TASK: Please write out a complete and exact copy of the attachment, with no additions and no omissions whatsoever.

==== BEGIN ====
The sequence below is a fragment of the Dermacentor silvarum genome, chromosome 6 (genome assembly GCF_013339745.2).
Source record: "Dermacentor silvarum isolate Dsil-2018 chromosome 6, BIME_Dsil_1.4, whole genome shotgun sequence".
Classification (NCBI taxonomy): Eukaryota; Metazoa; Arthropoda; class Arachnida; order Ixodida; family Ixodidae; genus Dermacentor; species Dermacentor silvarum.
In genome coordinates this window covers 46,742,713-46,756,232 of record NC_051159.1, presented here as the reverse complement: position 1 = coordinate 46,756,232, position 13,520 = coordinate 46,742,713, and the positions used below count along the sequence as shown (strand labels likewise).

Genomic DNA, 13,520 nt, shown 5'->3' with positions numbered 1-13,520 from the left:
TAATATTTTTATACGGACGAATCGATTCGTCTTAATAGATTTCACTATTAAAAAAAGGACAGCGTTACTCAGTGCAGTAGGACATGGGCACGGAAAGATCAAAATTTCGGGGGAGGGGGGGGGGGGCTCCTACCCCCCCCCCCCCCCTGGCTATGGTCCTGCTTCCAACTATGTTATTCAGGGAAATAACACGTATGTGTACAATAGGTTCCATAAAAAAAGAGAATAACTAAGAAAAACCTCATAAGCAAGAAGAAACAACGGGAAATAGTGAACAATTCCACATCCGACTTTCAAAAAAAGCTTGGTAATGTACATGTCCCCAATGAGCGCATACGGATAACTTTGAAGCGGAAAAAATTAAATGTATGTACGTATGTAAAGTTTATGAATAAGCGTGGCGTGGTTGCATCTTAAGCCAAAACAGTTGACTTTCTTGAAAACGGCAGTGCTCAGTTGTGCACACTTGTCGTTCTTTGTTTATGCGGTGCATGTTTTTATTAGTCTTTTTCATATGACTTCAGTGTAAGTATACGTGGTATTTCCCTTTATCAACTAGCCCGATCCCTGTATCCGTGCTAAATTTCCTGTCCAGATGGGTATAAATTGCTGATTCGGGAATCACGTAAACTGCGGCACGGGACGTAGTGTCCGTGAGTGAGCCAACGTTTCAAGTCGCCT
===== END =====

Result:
The sequence below is a fragment of the Dermacentor silvarum genome, chromosome 6 (genome assembly GCF_013339745.2).
Source record: "Dermacentor silvarum isolate Dsil-2018 chromosome 6, BIME_Dsil_1.4, whole genome shotgun sequence".
Classification (NCBI taxonomy): Eukaryota; Metazoa; Arthropoda; class Arachnida; order Ixodida; family Ixodidae; genus Dermacentor; species Dermacentor silvarum.
In genome coordinates this window covers 46,742,713-46,756,232 of record NC_051159.1, presented here as the reverse complement: position 1 = coordinate 46,756,232, position 13,520 = coordinate 46,742,713, and the positions used below count along the sequence as shown (strand labels likewise).

Genomic DNA, 13,520 nt, shown 5'->3' with positions numbered 1-13,520 from the left:
TAATATTTTTATACGGACGAATCGATTCGTCTTAATAGATTTCACTATTAAAAAAAGGACAGCGTTACTCAGTGCAGTAGGACATGGGCACGGAAAGATCAAAATTTCGGGGGAGGGGGGGGGGGGCTCCTACCCCCCCCCCCCCCCTGGCTATGGTCCTGCTTCCAACTATGTTATTCAGGGAAATAACACGTATGTGTACAATAGGTTCCATAAAAAAAGAGAATAACTAAGAAAAACCTCATAAGCAAGAAGAAACAACGGGAAATAGTGAACAATTCCACATCCGACTTTCAAAAAAAGCTTGGTAATGTACATGTCCCCAATGAGCGCATACGGATAACTTTGAAGCGGAAAAAATTAAATGTATGTACGTATGTAAAGTTTATGAATAAGCGTGGCGTGGTTGCATCTTAAGCCAAAACAGTTGACTTTCTTGAAAACGGCAGTGCTCAGTTGTGCACACTTGTCGTTCTTTGTTTATGCGGTGCATGTTTTTATTAGTCTTTTTCATATGACTTCAGTGTAAGTATACGTGGTATTTCCCTTTATCAACTAGCCCGATCCCTGTATCCGTGCTAAATTTCCTGTCCAGATGGGTATAAATTGCTGATTCGGGAATCACGTAAACTGCGGCACGGGACGTAGTGTCCGTGAGTGAGCCAACGTTTCAAGTCGCCT